The U.S. EPA finalized amendments to the Renewable Fuel Standard (RFS) program that include new renewable fuel production pathways for renewable diesel, renewable naphtha, and renewable electricity (used in electric vehicles) from landfill biogas. According to the EPA, “Adding these new pathways will enhance the ability of the biofuels industry to supply advanced biofuels, including cellulosic biofuels, which greatly reduce the greenhouse gas emissions (GHG) compared to the petroleum-based fuels they replace.” However, these changes don’t address some of the fundamental problems associated with the RFS, according to critics.
For example, NACS, the international trade association that serves the convenience and fuel retailing industry, claims the RFS is outdated due to its reliance on incorrect assumptions about market demand and infrastructure costs. NACS recently offered the following three policy recommendations to reinvigorate the RFS:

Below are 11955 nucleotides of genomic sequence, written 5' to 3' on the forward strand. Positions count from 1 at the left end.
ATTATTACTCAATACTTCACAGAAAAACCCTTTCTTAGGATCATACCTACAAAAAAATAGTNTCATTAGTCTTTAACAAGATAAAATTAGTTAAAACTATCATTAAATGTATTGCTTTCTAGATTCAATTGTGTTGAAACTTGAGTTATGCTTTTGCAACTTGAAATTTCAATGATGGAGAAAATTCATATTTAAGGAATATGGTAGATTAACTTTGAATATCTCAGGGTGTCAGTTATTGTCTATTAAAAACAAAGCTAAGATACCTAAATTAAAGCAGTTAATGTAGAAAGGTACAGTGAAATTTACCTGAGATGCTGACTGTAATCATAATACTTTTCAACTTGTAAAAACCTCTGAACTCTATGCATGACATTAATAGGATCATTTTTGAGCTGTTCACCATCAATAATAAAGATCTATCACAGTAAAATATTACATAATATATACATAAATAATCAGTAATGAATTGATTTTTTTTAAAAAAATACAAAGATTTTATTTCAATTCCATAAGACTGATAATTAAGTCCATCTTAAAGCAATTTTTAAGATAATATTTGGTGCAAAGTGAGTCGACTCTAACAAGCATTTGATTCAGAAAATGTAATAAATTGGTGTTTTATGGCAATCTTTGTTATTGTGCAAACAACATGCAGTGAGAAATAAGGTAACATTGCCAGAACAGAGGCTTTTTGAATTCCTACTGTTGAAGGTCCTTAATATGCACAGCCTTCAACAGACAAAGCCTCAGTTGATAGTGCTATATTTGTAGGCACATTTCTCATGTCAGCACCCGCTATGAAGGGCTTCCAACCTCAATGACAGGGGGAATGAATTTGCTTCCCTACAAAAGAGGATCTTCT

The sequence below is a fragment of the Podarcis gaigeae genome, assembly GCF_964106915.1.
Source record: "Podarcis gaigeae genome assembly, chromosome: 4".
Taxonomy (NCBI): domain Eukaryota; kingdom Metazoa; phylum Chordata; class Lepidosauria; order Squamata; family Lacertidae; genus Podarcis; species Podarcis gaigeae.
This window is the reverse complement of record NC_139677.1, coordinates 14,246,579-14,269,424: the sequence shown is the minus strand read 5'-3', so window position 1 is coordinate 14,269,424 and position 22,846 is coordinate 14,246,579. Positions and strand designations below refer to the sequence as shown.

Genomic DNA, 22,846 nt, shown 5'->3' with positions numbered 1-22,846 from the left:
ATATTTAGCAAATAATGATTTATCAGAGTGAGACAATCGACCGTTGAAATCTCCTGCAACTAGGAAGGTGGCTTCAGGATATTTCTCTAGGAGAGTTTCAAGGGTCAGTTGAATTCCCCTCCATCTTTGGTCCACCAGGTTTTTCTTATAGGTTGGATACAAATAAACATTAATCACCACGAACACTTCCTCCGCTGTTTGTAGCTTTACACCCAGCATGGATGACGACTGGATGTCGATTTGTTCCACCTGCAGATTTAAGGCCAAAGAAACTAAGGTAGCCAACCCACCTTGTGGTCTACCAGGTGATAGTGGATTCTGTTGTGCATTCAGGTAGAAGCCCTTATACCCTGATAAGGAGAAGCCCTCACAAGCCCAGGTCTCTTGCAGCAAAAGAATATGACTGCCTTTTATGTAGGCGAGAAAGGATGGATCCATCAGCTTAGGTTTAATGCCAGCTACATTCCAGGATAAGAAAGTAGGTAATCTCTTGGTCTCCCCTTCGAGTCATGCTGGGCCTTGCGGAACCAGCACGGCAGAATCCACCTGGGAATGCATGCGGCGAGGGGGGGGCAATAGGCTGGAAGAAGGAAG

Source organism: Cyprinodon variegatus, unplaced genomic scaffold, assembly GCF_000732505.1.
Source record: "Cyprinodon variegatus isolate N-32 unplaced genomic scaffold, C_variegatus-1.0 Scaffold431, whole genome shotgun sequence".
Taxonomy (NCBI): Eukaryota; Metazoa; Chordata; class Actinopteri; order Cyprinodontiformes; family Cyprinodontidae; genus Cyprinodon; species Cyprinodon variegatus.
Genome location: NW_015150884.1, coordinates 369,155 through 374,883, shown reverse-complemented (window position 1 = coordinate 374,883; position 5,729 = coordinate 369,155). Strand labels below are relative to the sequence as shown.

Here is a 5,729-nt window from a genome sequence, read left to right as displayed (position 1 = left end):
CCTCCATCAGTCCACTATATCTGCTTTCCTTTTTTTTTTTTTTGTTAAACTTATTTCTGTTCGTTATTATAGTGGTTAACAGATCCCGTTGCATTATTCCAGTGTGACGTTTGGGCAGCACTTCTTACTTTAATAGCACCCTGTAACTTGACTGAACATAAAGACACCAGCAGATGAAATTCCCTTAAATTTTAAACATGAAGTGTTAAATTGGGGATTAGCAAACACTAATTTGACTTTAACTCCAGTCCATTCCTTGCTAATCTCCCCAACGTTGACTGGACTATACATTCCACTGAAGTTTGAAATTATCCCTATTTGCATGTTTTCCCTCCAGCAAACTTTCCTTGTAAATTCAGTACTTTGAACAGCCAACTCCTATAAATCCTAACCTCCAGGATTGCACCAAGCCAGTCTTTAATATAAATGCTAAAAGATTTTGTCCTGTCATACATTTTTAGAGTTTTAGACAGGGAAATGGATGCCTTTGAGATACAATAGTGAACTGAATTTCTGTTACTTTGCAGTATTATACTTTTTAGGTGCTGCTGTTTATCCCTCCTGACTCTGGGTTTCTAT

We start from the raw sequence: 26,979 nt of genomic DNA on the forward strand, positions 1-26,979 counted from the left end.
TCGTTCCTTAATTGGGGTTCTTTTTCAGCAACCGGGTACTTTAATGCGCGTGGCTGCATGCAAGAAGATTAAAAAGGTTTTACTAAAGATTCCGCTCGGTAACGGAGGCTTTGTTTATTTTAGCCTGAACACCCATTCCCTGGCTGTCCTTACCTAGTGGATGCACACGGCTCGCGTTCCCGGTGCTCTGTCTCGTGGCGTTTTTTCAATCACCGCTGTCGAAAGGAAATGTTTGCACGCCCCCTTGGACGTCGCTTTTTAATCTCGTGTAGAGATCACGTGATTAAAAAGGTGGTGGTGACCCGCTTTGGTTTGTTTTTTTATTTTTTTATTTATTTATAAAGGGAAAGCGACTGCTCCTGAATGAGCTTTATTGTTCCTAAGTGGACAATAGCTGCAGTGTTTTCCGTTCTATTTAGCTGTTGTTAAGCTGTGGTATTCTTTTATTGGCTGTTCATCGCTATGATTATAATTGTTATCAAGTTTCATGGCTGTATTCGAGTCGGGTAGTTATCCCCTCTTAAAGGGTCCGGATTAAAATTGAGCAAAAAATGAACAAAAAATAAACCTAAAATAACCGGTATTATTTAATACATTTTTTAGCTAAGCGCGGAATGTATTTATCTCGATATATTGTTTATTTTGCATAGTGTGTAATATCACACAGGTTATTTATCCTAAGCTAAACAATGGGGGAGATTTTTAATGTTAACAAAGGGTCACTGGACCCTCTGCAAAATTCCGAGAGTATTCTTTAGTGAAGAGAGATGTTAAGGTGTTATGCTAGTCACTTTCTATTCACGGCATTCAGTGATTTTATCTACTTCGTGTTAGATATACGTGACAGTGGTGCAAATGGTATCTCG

- The statutory increases in renewable fuel volumes sold each year must be revised to reflect the declining size of the overall gasoline market.
- Policymakers must take steps to make higher ethanol blends legal and attractive to sell.
- A significant education campaign is needed to build consumer demand.
Charles Drevna, president of the American Fuel and Petrochemical Manufacturers, argues against the RFS altogether: “Congress had laudable intentions when it passed the RFS, but the past six years have underscored the costly economic and environmental impacts of this policy. It is time to restore competition and consumer choice to the fuel markets, and for Congress to repeal the Renewable Fuel Standard.”
Others, however, believe the RFS is working, and helping to develop a new and cleaner fuel industry.
Is the Renewable Fuel Standard working? What changes, if any, should be made to the RFS?